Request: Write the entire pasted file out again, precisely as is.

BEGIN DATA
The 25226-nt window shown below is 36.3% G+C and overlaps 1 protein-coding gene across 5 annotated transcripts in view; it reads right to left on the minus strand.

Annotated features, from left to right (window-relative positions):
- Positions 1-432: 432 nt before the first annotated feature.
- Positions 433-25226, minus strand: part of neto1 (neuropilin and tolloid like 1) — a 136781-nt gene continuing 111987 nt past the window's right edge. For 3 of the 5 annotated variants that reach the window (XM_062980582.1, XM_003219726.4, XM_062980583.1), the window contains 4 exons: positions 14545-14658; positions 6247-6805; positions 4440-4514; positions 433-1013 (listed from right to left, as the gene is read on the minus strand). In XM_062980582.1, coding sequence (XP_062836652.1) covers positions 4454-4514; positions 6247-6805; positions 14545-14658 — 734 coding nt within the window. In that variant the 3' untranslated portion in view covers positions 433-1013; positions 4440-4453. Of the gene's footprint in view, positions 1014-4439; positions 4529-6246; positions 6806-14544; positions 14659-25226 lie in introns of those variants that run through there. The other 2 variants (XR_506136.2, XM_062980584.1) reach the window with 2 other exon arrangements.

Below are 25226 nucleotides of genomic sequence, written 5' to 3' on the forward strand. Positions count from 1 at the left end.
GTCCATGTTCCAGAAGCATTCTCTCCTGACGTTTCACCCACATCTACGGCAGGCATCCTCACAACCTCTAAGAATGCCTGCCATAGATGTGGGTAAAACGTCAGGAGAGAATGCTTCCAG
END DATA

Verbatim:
The 25226-nt window shown below is 36.3% G+C and overlaps 1 protein-coding gene across 5 annotated transcripts in view; it reads right to left on the minus strand.

Annotated features, from left to right (window-relative positions):
- Positions 1-432: 432 nt before the first annotated feature.
- Positions 433-25226, minus strand: part of neto1 (neuropilin and tolloid like 1) — a 136781-nt gene continuing 111987 nt past the window's right edge. For 3 of the 5 annotated variants that reach the window (XM_062980582.1, XM_003219726.4, XM_062980583.1), the window contains 4 exons: positions 14545-14658; positions 6247-6805; positions 4440-4514; positions 433-1013 (listed from right to left, as the gene is read on the minus strand). In XM_062980582.1, coding sequence (XP_062836652.1) covers positions 4454-4514; positions 6247-6805; positions 14545-14658 — 734 coding nt within the window. In that variant the 3' untranslated portion in view covers positions 433-1013; positions 4440-4453. Of the gene's footprint in view, positions 1014-4439; positions 4529-6246; positions 6806-14544; positions 14659-25226 lie in introns of those variants that run through there. The other 2 variants (XR_506136.2, XM_062980584.1) reach the window with 2 other exon arrangements.

Below are 25226 nucleotides of genomic sequence, written 5' to 3' on the forward strand. Positions count from 1 at the left end.
GTCCATGTTCCAGAAGCATTCTCTCCTGACGTTTCACCCACATCTACGGCAGGCATCCTCACAACCTCTAAGAATGCCTGCCATAGATGTGGGTAAAACGTCAGGAGAGAATGCTTCCAG